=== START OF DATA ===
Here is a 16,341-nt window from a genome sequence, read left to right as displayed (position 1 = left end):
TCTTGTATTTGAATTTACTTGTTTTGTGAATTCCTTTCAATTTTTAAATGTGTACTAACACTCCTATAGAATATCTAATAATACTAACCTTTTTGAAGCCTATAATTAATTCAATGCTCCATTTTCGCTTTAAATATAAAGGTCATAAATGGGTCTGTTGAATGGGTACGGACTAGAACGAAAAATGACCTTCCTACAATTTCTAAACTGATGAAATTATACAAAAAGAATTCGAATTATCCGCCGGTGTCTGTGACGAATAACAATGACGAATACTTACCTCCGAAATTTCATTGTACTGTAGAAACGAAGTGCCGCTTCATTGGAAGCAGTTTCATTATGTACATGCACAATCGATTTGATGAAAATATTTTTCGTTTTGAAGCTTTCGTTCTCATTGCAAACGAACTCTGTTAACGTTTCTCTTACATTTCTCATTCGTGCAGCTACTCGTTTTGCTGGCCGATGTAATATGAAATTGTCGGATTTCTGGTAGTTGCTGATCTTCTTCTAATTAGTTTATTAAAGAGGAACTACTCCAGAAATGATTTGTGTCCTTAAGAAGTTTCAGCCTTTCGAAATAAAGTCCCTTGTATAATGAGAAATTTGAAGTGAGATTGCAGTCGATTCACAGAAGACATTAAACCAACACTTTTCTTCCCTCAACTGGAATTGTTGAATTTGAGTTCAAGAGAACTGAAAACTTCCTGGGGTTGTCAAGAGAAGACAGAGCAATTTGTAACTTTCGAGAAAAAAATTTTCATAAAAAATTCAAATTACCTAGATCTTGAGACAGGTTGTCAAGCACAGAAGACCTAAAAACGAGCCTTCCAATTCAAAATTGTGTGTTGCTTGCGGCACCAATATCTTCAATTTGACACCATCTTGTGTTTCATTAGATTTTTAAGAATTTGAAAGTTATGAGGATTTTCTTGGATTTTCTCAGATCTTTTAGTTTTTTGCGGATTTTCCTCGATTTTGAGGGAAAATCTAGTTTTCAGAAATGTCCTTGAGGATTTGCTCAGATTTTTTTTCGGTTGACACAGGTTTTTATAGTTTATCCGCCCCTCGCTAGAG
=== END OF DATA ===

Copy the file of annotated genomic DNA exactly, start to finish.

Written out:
Here is a 16,341-nt window from a genome sequence, read left to right as displayed (position 1 = left end):
TCTTGTATTTGAATTTACTTGTTTTGTGAATTCCTTTCAATTTTTAAATGTGTACTAACACTCCTATAGAATATCTAATAATACTAACCTTTTTGAAGCCTATAATTAATTCAATGCTCCATTTTCGCTTTAAATATAAAGGTCATAAATGGGTCTGTTGAATGGGTACGGACTAGAACGAAAAATGACCTTCCTACAATTTCTAAACTGATGAAATTATACAAAAAGAATTCGAATTATCCGCCGGTGTCTGTGACGAATAACAATGACGAATACTTACCTCCGAAATTTCATTGTACTGTAGAAACGAAGTGCCGCTTCATTGGAAGCAGTTTCATTATGTACATGCACAATCGATTTGATGAAAATATTTTTCGTTTTGAAGCTTTCGTTCTCATTGCAAACGAACTCTGTTAACGTTTCTCTTACATTTCTCATTCGTGCAGCTACTCGTTTTGCTGGCCGATGTAATATGAAATTGTCGGATTTCTGGTAGTTGCTGATCTTCTTCTAATTAGTTTATTAAAGAGGAACTACTCCAGAAATGATTTGTGTCCTTAAGAAGTTTCAGCCTTTCGAAATAAAGTCCCTTGTATAATGAGAAATTTGAAGTGAGATTGCAGTCGATTCACAGAAGACATTAAACCAACACTTTTCTTCCCTCAACTGGAATTGTTGAATTTGAGTTCAAGAGAACTGAAAACTTCCTGGGGTTGTCAAGAGAAGACAGAGCAATTTGTAACTTTCGAGAAAAAAATTTTCATAAAAAATTCAAATTACCTAGATCTTGAGACAGGTTGTCAAGCACAGAAGACCTAAAAACGAGCCTTCCAATTCAAAATTGTGTGTTGCTTGCGGCACCAATATCTTCAATTTGACACCATCTTGTGTTTCATTAGATTTTTAAGAATTTGAAAGTTATGAGGATTTTCTTGGATTTTCTCAGATCTTTTAGTTTTTTGCGGATTTTCCTCGATTTTGAGGGAAAATCTAGTTTTCAGAAATGTCCTTGAGGATTTGCTCAGATTTTTTTTCGGTTGACACAGGTTTTTATAGTTTATCCGCCCCTCGCTAGAG